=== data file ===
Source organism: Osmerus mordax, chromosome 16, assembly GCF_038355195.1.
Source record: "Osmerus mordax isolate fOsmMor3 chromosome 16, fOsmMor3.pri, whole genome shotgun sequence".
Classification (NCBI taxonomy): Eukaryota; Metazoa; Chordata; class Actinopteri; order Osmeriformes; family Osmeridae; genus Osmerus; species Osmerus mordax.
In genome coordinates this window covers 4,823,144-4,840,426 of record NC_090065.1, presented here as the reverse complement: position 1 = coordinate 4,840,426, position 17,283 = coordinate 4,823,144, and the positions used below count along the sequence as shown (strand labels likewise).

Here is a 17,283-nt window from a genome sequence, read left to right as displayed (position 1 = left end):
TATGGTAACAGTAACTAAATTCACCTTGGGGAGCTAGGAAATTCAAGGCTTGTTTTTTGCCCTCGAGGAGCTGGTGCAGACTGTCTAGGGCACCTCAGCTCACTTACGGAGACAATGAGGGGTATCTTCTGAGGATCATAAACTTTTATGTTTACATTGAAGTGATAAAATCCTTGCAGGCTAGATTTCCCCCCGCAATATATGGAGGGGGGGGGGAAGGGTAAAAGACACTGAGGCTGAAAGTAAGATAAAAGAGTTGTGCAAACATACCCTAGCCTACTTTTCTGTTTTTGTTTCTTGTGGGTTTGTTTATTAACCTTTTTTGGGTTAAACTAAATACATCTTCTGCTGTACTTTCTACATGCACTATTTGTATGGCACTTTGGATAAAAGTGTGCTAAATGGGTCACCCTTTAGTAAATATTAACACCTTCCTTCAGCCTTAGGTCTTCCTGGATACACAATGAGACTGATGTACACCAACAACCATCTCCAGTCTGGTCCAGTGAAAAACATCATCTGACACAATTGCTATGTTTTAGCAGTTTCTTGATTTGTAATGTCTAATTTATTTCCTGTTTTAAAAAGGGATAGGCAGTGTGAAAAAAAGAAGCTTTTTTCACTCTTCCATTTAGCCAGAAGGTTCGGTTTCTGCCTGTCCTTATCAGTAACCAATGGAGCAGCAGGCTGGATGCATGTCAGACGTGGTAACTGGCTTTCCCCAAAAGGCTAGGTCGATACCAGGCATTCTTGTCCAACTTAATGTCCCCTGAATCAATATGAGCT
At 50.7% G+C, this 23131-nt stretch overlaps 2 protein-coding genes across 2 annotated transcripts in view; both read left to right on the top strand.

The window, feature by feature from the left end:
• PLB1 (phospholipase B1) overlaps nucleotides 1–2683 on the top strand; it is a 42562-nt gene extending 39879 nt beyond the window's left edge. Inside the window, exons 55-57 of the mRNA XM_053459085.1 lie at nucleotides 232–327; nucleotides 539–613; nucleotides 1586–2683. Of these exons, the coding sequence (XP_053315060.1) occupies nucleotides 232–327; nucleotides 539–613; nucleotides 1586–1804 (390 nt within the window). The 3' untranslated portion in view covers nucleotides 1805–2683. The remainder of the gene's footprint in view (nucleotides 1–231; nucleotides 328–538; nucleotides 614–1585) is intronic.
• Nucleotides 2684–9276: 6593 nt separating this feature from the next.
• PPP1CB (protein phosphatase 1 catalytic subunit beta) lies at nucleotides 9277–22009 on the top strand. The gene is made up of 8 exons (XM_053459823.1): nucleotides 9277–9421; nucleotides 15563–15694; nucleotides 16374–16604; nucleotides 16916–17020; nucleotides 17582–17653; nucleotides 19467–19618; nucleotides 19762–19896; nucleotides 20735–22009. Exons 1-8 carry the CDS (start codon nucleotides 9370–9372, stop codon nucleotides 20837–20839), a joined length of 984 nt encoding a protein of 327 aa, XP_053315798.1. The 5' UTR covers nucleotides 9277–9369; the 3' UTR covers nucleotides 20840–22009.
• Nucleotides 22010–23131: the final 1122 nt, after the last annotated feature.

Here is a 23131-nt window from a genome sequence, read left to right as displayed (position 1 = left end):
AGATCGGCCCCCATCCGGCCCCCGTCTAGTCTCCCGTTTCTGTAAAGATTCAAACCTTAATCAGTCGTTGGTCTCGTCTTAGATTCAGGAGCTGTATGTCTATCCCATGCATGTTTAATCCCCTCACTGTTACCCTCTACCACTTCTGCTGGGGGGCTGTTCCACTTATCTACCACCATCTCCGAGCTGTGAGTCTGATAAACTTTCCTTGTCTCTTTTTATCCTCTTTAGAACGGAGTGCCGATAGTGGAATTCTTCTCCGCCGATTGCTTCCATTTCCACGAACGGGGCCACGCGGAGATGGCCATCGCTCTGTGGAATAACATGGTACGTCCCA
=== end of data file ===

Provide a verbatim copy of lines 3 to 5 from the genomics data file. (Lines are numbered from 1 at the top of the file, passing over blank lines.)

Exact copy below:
Classification (NCBI taxonomy): Eukaryota; Metazoa; Chordata; class Actinopteri; order Osmeriformes; family Osmeridae; genus Osmerus; species Osmerus mordax.
In genome coordinates this window covers 4,823,144-4,840,426 of record NC_090065.1, presented here as the reverse complement: position 1 = coordinate 4,840,426, position 17,283 = coordinate 4,823,144, and the positions used below count along the sequence as shown (strand labels likewise).

Here is a 17,283-nt window from a genome sequence, read left to right as displayed (position 1 = left end):